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Report-writing time is not when you want printers to break down, photocopiers to jam or students to breathe too loudly in class. Writing reports puts teachers on edge and makes their tolerance for everyday annoyances extremely low.
In fact, even the tiniest problem can reduce a report-writing teacher to a ranting mess, incapable of seeing reason. One of my colleagues once burst into tears at the supermarket during report-writing time when her favourite flavour of Shapes had sold out. Writing reports does bad things to good people.
There are essentially two extreme types of teachers when it comes to this ghastly experience: the ridiculously well-organised and the ludicrous procrastinators. The well-organised crew like to let you know a few weeks before the reporting deadline that they have finished writing their comments and entering their data. This disclosure is accompanied by a smug smile as they return to the serious business of dominating the library laminator.
While we think we are not impacted by these types of statements, they can induce a momentary panic that can only be put to rest by carefully examining the reporting deadline, discussing it at great length with three colleagues, and then counting the days left until reports are due — out loud — on the classroom calendar to reassure yourself that time is still on your side.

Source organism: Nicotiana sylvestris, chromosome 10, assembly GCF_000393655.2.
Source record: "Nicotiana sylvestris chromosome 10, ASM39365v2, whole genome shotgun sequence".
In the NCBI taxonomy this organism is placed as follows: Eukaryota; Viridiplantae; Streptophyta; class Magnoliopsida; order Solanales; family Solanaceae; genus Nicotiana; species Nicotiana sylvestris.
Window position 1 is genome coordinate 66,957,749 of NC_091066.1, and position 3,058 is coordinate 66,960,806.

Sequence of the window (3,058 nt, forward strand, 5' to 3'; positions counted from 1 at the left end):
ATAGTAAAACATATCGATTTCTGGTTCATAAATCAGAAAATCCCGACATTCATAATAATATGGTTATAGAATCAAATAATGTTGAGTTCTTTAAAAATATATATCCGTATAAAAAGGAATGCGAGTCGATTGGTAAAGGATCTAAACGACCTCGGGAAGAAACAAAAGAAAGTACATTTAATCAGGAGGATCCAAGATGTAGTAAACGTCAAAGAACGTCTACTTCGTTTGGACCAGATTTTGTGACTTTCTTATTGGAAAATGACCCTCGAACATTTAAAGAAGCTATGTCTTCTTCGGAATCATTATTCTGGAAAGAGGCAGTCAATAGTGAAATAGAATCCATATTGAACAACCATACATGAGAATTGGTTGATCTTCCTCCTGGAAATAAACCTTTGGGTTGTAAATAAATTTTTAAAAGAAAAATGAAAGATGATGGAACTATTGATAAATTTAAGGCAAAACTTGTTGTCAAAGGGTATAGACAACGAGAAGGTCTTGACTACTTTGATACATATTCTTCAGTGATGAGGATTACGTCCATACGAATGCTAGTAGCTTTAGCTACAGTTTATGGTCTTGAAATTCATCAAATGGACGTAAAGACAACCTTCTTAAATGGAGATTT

There is no need to be so organised and machine-like. You’ll get there, like you do every semester. There is heaps of time to get everything done. Heaps.
However, the problem is that those weeks fly by and suddenly you are sitting a few days out from the deadline surrounded by piles of unmarked assessment pieces, copious cups of coffee and a fuse that resembles a ticking time bomb. And you still have to teach.
I pity classes of children who are exposed to the emotional rollercoaster of report-writing season when their teacher is not from the well-organised camp. There is a certain panicked pitch to their lesson delivery that alerts kids that all is not well. Or perhaps it is the rapid speech, dark circles under the eyes and the cup of coffee clasped in a white-knuckled hold.
Even though we know we shouldn’t do it, there are times when teachers seize the opportunity to frantically mark work or type report comments while their class is occupied with their own tasks. This tactic is frowned upon but nobody can deny the stone-cold panic that floods the room when a teacher announces they are “writing your reports right now”. This phrase can produce some of the most incredible student behaviour ever witnessed.
I find it strange that I forget the horror of report writing as soon as it finishes, only to be shocked the next time it rolls around. Personally, I think schools need to close for a week so teachers can get their reports done in peace — or at least make sure the local supermarket is stocked with the full range of Shapes.
Christina Adams is a member of the Australian Education Union (Victoria) and a stand-up comedian
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